Back in early January 2019, I was closing tabs in my browser and came across a call for entry for "Quilted Comics & Sci-Fi", a special exhibit of quilts to be displayed at the upcoming International Quilt Festival and Comicpalooza, both in Houston. I had initially dismissed entering this exhibition because Link did not meet the size requirements and I had no current plans to make another fanart quilt. However, that morning I completely changed my mind and decided I did want to enter this exhibition after all!
There was a slight complication, though...because it was already January, and the entry deadline was March 15, I now only had 2 months to complete a (for me) fairly large quilt, all while managing purchase of a new house and moving in while my husband was out of town for work. It was going to be a challenge, but I decided to go for it.
Step 1: Draw the Design
I'm a pretty big nerd, so I had quite a few sources of inspiration to choose for this quilt. I ultimately decided to go with Adventure Time!, a fun, crazy, bizarre, and emotional TV show that ended in September 2018 after 10 seasons. This quilt would be a nostalgic tribute to the "good old days" of the show and only depict characters from the first three seasons.
As always, my initial sketch was done in Concepts on my iPad. Here it is:
Step 2: Create a Template
I took my drawing into Adobe Illustrator and turned it into a finished, colored template. I also added all of the text along the border, which is the theme song for the show.
Step 3: Figure Out Overlap
Each filled area of the template ends up being one piece of fabric. The pieces that are underneath other pieces get overlap (so that the pieces on top will be able to fuse to the pieces below).
During the process of figuring that out, each piece also gets its own number so I know where it goes after it's cut. I separated groups of characters, the background, and treehouse into their own files to simplify things. For example, here is Jake, Finn, and Gunter the penguin. The artboards to the right have all of the individual pieces separated and grouped by color for cutting on my Cricut.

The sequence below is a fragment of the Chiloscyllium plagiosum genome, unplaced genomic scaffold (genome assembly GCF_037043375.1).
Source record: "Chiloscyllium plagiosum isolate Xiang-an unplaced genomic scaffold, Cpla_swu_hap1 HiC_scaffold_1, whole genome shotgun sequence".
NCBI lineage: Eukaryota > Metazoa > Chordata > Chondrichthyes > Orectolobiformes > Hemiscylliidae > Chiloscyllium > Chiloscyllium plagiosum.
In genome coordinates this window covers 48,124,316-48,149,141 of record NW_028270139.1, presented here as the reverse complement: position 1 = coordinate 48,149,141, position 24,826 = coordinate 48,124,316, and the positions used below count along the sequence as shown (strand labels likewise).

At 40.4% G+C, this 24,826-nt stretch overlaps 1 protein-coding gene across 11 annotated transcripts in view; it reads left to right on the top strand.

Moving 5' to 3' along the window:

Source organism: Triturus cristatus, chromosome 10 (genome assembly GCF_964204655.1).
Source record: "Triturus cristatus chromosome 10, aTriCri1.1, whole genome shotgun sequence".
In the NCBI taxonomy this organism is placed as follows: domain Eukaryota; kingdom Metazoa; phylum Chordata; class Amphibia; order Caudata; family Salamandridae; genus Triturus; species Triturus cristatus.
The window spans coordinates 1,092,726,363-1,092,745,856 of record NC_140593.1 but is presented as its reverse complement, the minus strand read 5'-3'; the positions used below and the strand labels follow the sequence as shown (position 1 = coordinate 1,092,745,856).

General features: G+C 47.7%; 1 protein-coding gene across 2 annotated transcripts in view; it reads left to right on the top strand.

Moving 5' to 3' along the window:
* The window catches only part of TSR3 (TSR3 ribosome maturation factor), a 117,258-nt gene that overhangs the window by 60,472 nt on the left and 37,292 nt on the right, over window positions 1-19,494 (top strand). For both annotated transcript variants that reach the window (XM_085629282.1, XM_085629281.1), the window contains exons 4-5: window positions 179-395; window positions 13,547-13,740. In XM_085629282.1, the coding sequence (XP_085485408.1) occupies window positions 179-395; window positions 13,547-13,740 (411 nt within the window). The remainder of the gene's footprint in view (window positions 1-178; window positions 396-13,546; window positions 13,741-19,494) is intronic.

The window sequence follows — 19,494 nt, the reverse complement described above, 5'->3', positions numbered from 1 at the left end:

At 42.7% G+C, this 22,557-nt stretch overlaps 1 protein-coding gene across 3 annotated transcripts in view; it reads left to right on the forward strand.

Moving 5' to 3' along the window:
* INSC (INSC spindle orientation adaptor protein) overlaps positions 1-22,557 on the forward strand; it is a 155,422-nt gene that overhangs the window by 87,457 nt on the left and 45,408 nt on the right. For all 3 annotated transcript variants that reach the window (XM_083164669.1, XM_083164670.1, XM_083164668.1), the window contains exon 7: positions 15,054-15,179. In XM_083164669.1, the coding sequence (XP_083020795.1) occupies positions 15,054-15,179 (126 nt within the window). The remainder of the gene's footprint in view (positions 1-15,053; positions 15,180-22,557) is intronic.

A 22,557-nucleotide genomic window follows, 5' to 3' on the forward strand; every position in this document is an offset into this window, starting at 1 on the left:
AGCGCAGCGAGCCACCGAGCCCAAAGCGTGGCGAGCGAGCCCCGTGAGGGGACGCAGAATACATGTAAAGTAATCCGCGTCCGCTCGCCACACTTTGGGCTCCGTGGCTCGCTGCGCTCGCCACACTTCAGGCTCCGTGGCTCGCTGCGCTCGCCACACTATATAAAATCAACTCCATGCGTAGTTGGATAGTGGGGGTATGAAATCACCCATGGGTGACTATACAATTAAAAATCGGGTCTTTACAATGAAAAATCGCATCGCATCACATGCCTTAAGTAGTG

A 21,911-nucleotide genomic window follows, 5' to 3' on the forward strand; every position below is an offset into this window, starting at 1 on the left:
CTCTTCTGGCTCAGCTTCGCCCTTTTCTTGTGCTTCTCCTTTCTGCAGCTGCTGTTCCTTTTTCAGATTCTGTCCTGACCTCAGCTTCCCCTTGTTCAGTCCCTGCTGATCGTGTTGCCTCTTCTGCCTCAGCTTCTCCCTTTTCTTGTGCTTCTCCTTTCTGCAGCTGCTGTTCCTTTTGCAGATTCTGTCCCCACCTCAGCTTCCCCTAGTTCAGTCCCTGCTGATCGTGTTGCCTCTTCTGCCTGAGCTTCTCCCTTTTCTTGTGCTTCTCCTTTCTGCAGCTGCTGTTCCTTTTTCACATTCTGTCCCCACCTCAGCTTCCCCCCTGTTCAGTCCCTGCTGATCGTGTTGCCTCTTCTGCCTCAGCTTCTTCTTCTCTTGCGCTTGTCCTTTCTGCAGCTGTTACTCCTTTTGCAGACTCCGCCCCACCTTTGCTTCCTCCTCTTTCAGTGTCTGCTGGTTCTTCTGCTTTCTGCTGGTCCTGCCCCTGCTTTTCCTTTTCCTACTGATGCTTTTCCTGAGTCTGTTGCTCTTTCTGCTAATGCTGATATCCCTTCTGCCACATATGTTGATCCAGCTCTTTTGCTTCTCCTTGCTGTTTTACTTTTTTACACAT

Step 4: Pick Fabric
Picking fabric is pretty tricky for me, and this quilt was no exception. I needed a whopping 120 separate fabrics for this picture, which is more than I've ever before needed for a single quilt. It was time to pull out my stash (and make a trip to my local quilt shop)!
My method of choosing fabrics involves printing swatches of colors used in my template and matching those swatches to actual fabrics. I also use my phone to check value. Here are two photos of the fabrics I ultimately choose for this quilt. On the left are all the fabrics arranged with their swatches on the kitchen table. The right photo shows all 120 fabrics stacked on top of each other.
Step 5: Cut Everything!
Before cutting, all of my fabric gets backed by Wonder Under and treated with either Fray Check or Mod Podge to prevent frays. This is how it looks when it's drying on my floor:
Once the fabric dried, my Cricut was hard at work cutting all 1021 pieces of fabric that make up this quilt. Here is my setup for cutting:
Step 6: Assemble the Pieces
After cutting, I use the numbers for each piece to match them up to their correct location on the template. Here is the treehouse partially assembled so the template is visible under my non-stick pressing sheet:
Here is a close-up of the logo and the swords used in the border:
Step 7: Stitch It!
I stitch my designs from back to front, so the sky got sewn before the mountains and treehouse. Here is my a partially complete quilt before any of the characters (except Lady Rainicorn) were sewn down.
I do all my sewing with 100wt thread in a raw-edge applique technique.
Step 8: Paint the Outlines
I try to avoid using any paints or dyes on my quilts but I had to make an exception for this one. I wanted to outline everything as it would be in the show, and to do that I used liquid acrylic paint.
Here is a before and after look at how the outlines enhanced the artwork:
This is a close-up look at the painted outlines:
Step 8: Binding, Hanging Sleeve, and Signature
Last but not least, I finished the edges with a black binding and added a 4" sleeve to the back. I also embroidered my signature in the bottom right corner. Here's the finished quilt.
It was right to the wire, but I did successfully finish Adventure Time before the deadline. (Actually, I finished the day of the deadline, but that still counts!) When I went to submit it to the exhibition, I realized either I had misread the size requirements back in January or they had been changed. I was delighted to see that Link now qualified, so I was able to submit both quilts!